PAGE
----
Simone Mudde experiments with colour separation photography – a process where monochrome images are exposed using coloured filters and subsequently layered in the darkroom. The technique, developed in the early 20th century, demands perfect composition and accurate exposure. Mudde plays with this process by allowing alignment issues or glitches of colour to form narratives, and such errors are used to identify the passing of time, the latency of movement, and to further abstract what is perceived by the lens and the eye. Enhancing the colour separation analogue method with digital manipulation, she creates new compositions to further confound how we might read images. Exploring the qualities of the photographic process and stretching its boundaries, Mudde encourages us to consider the labour and methodologies in producing the work.
Ali Glover’s site based interventions consider how architectural infrastructures can shift aspects of behaviour and psychological patterns. The installation for Commonage acts as an intermediary or side space, like that of a page margin, where idle thoughts get passed from the periphery into the main. He is interested in how forms of language (architectural, image or sonic) used in those in-between moments can lead to something from being overlooked to visible. Glover makes reference to particular aspects of the space by borrowing familiar or institutional elements such as the floor tiles, security lights and exposed stud walls. Articulated through field recordings of hauntings in urban environments, he collapses moments from these actualities into cerebral spaces or daydreams.
For Commonage, Sayan Chanda has reimagined the space as a sanctum sanctorum in which ceramics and textiles are conjured into otherworldly entities and ageless votive offerings. His works serve as totems, portals and talismans that allude to personal histories and inner monologues. Through the laboured methods of weaving, stitching, dying of fibres and the hand forming and firing of clay, these works have spiritual evocations. The exhibition is Chanda’s first solo exhibition in London and includes two aspects of his practice. Textiles, from the ‘Bohurupee’ and ‘Bhuta’ series, are created using weaving methods and reference Bengali folk masks. They at once conceal and suggest thresholds to alternate beings. Referred to as ‘Shapeshifters’ the ceramics have biomorphic and timeless qualities – ancient relics or futuristic amulets. Chanda has envisioned a contemplative, ritualistic and somewhat foreboding environment that echoes the hymns from multiple tongues.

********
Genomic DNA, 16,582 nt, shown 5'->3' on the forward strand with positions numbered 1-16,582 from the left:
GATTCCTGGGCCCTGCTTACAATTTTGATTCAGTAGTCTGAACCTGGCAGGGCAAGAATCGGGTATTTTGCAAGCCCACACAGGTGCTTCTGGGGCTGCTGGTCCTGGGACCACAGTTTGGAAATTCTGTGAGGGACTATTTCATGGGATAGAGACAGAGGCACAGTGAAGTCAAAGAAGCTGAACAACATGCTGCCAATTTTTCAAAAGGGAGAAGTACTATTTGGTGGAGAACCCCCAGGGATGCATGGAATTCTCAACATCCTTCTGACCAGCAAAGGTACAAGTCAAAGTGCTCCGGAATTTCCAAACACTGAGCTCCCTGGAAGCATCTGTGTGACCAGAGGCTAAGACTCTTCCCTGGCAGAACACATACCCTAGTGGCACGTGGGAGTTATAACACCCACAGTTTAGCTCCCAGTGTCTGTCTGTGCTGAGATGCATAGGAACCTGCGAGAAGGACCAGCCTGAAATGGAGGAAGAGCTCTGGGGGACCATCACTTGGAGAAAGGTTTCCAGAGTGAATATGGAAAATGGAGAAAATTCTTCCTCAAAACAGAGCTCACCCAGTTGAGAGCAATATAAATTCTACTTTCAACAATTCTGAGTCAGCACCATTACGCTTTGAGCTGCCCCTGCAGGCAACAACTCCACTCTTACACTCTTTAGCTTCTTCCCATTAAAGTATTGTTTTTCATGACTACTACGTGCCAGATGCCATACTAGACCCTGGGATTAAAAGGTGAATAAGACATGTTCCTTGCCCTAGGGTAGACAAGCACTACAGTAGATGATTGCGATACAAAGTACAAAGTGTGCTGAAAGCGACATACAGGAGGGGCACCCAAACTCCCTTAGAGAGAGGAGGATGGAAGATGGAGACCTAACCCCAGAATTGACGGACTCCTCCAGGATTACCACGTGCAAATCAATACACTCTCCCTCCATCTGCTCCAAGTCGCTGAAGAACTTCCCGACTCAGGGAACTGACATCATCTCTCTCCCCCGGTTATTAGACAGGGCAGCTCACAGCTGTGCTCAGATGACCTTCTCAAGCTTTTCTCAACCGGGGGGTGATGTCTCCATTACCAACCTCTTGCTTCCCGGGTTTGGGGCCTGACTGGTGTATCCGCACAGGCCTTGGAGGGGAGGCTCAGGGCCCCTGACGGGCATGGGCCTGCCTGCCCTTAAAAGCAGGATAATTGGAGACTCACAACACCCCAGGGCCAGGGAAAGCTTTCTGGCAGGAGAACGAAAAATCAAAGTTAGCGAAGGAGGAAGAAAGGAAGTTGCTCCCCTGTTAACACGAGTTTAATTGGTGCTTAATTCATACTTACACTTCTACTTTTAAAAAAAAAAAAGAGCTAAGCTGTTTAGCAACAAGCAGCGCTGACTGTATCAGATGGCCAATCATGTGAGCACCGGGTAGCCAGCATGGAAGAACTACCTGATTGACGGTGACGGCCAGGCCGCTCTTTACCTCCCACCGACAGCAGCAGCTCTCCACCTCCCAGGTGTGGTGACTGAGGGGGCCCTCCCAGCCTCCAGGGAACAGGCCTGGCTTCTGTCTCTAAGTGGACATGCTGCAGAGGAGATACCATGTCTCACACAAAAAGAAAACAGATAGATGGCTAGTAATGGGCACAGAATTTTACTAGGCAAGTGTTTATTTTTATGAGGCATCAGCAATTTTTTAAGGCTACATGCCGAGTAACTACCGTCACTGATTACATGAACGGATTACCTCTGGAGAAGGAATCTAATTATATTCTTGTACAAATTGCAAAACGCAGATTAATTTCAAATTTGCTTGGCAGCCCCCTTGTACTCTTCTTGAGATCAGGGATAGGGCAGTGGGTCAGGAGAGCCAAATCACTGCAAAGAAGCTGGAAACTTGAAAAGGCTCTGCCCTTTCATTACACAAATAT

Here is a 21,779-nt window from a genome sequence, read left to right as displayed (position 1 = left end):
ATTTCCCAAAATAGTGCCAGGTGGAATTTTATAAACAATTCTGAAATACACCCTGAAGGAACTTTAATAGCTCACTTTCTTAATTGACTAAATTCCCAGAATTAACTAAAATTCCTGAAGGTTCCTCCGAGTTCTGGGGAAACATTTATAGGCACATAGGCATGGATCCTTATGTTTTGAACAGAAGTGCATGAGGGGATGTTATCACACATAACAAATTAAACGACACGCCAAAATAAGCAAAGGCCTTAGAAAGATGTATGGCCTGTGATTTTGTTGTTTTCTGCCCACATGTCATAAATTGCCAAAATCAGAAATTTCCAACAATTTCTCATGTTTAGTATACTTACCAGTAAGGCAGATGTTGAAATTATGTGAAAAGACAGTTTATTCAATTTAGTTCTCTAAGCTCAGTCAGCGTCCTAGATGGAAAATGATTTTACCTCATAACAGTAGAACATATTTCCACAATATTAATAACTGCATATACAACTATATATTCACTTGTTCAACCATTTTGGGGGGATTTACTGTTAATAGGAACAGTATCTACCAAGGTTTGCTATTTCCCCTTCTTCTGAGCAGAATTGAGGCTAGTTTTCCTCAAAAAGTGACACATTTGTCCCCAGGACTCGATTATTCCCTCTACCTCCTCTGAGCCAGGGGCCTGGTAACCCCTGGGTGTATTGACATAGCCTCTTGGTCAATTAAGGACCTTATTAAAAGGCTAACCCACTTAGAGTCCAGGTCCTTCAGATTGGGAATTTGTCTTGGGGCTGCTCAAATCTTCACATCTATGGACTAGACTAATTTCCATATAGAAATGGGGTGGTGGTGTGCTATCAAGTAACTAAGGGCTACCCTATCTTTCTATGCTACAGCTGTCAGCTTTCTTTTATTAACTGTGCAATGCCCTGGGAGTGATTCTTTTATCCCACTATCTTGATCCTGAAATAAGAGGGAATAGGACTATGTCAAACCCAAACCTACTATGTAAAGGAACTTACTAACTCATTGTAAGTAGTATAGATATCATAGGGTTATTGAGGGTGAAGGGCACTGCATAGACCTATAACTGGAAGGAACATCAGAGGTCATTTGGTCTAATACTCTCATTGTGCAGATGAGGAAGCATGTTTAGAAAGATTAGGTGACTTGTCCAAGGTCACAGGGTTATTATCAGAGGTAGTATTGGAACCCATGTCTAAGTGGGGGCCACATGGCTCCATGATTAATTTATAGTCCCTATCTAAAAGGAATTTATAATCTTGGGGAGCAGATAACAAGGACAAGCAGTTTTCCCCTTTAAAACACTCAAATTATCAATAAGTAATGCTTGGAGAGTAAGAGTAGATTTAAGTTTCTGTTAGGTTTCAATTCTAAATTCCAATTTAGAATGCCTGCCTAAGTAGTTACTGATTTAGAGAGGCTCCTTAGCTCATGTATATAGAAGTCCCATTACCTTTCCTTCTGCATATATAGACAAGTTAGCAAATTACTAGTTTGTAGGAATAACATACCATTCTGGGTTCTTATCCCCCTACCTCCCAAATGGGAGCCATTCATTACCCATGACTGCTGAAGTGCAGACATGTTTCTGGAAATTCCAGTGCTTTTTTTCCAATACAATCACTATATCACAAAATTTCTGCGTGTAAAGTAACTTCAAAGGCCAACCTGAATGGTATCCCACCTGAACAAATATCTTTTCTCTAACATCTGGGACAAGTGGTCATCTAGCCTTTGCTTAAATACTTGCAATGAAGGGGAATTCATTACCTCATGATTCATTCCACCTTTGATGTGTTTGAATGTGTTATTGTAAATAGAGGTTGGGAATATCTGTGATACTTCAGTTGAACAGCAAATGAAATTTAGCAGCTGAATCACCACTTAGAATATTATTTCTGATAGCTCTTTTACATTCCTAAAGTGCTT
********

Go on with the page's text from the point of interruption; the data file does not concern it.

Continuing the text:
There is deliberate lightness of touch and joyful inventiveness in Adam McGowan’s paintings, which, with an interplay of elements suggest extended time and gradual movements. The works invite a focused view on the opacity and hue of surface, the grain and bowing of the wooden structures and the ratio between composition and void. For Commonage, McGowan has created a new body of structural paintings that are in dialogue with the particular architecture of the space. Informed by an array of interconnected and disparate touch points, these include, found photographs, collected texts, diagrams, the built environment and experimental music. The title, ‘Inoyama’, borrowed from the musicians of the same name, is a portmanteau – a blending of sounds and combining of meanings. This might be one way to approach the works, as a merging of subtle elements that don’t always have a fixed orientation.
Group exhibition with Kate Fahey, Adam Gibney & Jonathan Mayhew at The LAB, Dublin
……These artists all consider how we experience embodiment differently and how orientations and individual positions can affect relations between human and non-human thought. Each of them explore the (a)symmetry between the virtual and material by questioning how technologies can transform individual personhood and perception. ‘em-bracing’ highlights how our corporeal selves, voices and identities are perpetually in flux within the complexities of an accelerating and ever-evolving landscape of technological encounters. (Extract from Text)